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Volume 6 No. 266
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Russian Athletes Will Decide Whether To Compete Under Neutral Flag Next Tuesday

A final decision on "whether Russian athletes will compete under a neutral flag at the 2018 Winter Olympics" will be made next week, according to the BBC. The IOC said that Russian sports federations and athletes will meet on Tuesday. The Russian Olympic Committee was banned from the PyeongChang Games by the IOC, but IOC President Thomas Bach said that he hoped clean athletes would "seize the opportunity" to compete in South Korea. Russian President Vladimir Putin said that the state "will not stand in the way of athletes wanting to go to the Games in February." Bach also confirmed the possibility that Russian athletes could "parade under their country's flag during the closing ceremony" in PyeongChang, "as long as the sanction had been accepted and respected." He said, "A new beginning is possible and we can look into the future of clean sport in Russia and this could be a really strong message" (BBC, 12/6).

MUTKO DENIAL: REUTERS' Gabrielle Tétrault-Farber reported Russian Deputy PM Vitaly Mutko, who was banned for life from the Olympics this week, insisted on Thursday there was no state-backed doping in Russia and "slammed the decision to exclude Russia from the 2018 Winter Games." Mutko, who was Russia's minister of sport during the Sochi 2014 Games, said, "Russia has never encouraged doping. There could not have been a (state-run) doping program. An athlete is monitored 365 days a year. (Doping control officers) can show up any time and take a sample" (REUTERS, 12/7).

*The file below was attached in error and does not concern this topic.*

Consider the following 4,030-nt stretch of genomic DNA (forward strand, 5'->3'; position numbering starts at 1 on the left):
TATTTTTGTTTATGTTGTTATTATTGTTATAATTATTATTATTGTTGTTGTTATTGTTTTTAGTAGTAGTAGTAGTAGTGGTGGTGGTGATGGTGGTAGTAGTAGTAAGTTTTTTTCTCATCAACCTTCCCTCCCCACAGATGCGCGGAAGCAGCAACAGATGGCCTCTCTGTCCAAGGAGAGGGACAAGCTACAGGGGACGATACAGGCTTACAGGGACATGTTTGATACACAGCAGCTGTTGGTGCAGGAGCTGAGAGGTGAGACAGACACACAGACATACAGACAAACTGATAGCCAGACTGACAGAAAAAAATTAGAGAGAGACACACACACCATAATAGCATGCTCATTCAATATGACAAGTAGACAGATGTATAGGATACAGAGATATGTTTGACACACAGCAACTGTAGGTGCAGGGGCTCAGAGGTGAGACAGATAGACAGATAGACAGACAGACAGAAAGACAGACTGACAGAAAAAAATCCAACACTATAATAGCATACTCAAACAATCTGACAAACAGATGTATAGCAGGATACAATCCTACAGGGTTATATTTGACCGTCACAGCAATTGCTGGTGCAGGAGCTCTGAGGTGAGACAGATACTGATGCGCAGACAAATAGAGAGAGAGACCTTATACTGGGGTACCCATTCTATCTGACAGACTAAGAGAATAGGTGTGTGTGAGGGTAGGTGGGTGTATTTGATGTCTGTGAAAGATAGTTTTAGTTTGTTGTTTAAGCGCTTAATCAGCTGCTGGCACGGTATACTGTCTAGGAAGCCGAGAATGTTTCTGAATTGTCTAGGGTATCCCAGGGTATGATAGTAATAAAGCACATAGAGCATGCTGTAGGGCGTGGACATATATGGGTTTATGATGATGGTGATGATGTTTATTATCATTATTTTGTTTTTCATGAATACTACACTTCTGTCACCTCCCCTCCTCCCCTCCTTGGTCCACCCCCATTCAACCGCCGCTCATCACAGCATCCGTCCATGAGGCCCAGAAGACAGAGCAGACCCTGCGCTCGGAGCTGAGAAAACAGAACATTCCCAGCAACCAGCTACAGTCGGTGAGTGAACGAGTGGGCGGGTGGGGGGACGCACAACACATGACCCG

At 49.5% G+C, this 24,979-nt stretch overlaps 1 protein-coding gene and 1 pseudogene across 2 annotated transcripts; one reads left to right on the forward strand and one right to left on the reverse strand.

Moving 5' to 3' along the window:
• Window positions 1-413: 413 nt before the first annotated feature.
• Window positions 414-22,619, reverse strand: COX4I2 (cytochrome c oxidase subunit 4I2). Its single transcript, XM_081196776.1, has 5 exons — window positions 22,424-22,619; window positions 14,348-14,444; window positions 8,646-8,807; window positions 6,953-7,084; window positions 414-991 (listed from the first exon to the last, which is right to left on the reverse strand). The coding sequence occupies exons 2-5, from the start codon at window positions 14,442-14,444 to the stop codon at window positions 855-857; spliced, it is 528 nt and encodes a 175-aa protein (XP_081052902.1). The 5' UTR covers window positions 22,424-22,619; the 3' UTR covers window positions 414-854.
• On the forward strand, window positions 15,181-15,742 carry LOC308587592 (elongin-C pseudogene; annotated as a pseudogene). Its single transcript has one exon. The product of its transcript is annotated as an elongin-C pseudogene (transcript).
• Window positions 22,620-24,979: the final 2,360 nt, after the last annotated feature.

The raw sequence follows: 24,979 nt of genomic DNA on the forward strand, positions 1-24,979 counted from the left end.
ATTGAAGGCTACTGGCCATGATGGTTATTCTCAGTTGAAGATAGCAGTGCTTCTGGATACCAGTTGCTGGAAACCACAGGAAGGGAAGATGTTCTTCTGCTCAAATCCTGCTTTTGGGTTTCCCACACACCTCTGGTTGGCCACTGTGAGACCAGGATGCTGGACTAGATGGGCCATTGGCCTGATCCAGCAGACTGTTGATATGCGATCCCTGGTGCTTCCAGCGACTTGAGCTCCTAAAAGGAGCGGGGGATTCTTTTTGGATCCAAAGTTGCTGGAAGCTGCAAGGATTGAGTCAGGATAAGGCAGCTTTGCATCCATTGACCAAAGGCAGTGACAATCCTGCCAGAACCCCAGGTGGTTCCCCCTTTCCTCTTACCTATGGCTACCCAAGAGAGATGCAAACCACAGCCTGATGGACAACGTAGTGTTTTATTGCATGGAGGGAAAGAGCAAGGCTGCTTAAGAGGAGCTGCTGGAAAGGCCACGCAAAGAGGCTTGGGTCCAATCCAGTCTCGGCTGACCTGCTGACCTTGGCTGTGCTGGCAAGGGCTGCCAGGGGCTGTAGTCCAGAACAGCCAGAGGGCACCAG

'GOOD OPPORTUNITY': YONHAP reported South Korea on Thursday "encouraged Russian athletes to compete" in the Games as neutral individuals. South Korea's Ministry of Culture, Sports & Tourism issued an official statement on the IOC decision, saying that it "feels regretful" over the Russia ban. The ministry added that it "expects the PyeongChang Winter Olympics to be a good opportunity to further strengthen the traditional friendly relationship between Korea and Russia, and to meet many Russian athletes." The ministry also said that the level of support and hospitality toward neutral Russian athletes will be "on par with other athletes competing under their respective country ICOs" (YONHAP, 12/7).

U.S. DOUBTS: In London, Justin McCurry reported the U.S. ambassador to the U.N., Nikki Haley, "cast doubt on American athletes' participation" in next year's Winter Olympics "due to heightened tensions with North Korea." When asked if U.S. participation was a "done deal," Haley said, "There's an open question. I have not heard anything about that, but I do know in the talks that we have -- whether it's Jerusalem or North Korea -- it's about, how do we protect the U.S. citizens in the area?" Haley added that the decision on whether to allow U.S. athletes to travel to South Korea would "depend on what's going on at the time in the country -- we have to watch this closely and it's changing by the day" (GUARDIAN, 12/7).